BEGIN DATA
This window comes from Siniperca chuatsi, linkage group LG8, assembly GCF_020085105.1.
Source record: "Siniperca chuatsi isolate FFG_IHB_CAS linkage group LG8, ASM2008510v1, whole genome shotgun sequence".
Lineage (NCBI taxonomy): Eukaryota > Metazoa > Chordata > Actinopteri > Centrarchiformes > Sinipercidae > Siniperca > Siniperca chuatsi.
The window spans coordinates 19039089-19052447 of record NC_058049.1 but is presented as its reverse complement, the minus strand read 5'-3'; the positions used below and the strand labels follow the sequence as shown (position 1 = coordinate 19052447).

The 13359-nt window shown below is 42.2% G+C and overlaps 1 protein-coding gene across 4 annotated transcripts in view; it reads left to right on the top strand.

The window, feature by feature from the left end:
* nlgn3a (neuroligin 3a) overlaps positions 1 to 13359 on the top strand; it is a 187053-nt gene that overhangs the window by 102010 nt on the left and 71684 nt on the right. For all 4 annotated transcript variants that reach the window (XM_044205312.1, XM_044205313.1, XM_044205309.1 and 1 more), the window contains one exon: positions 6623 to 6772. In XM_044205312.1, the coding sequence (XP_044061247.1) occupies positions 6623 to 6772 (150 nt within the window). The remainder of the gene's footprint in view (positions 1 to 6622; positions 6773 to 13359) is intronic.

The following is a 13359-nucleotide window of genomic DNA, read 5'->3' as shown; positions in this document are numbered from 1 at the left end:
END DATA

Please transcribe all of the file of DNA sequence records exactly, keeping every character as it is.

This window comes from Siniperca chuatsi, linkage group LG8, assembly GCF_020085105.1.
Source record: "Siniperca chuatsi isolate FFG_IHB_CAS linkage group LG8, ASM2008510v1, whole genome shotgun sequence".
Lineage (NCBI taxonomy): Eukaryota > Metazoa > Chordata > Actinopteri > Centrarchiformes > Sinipercidae > Siniperca > Siniperca chuatsi.
The window spans coordinates 19039089-19052447 of record NC_058049.1 but is presented as its reverse complement, the minus strand read 5'-3'; the positions used below and the strand labels follow the sequence as shown (position 1 = coordinate 19052447).

The 13359-nt window shown below is 42.2% G+C and overlaps 1 protein-coding gene across 4 annotated transcripts in view; it reads left to right on the top strand.

The window, feature by feature from the left end:
* nlgn3a (neuroligin 3a) overlaps positions 1 to 13359 on the top strand; it is a 187053-nt gene that overhangs the window by 102010 nt on the left and 71684 nt on the right. For all 4 annotated transcript variants that reach the window (XM_044205312.1, XM_044205313.1, XM_044205309.1 and 1 more), the window contains one exon: positions 6623 to 6772. In XM_044205312.1, the coding sequence (XP_044061247.1) occupies positions 6623 to 6772 (150 nt within the window). The remainder of the gene's footprint in view (positions 1 to 6622; positions 6773 to 13359) is intronic.

The following is a 13359-nucleotide window of genomic DNA, read 5'->3' as shown; positions in this document are numbered from 1 at the left end: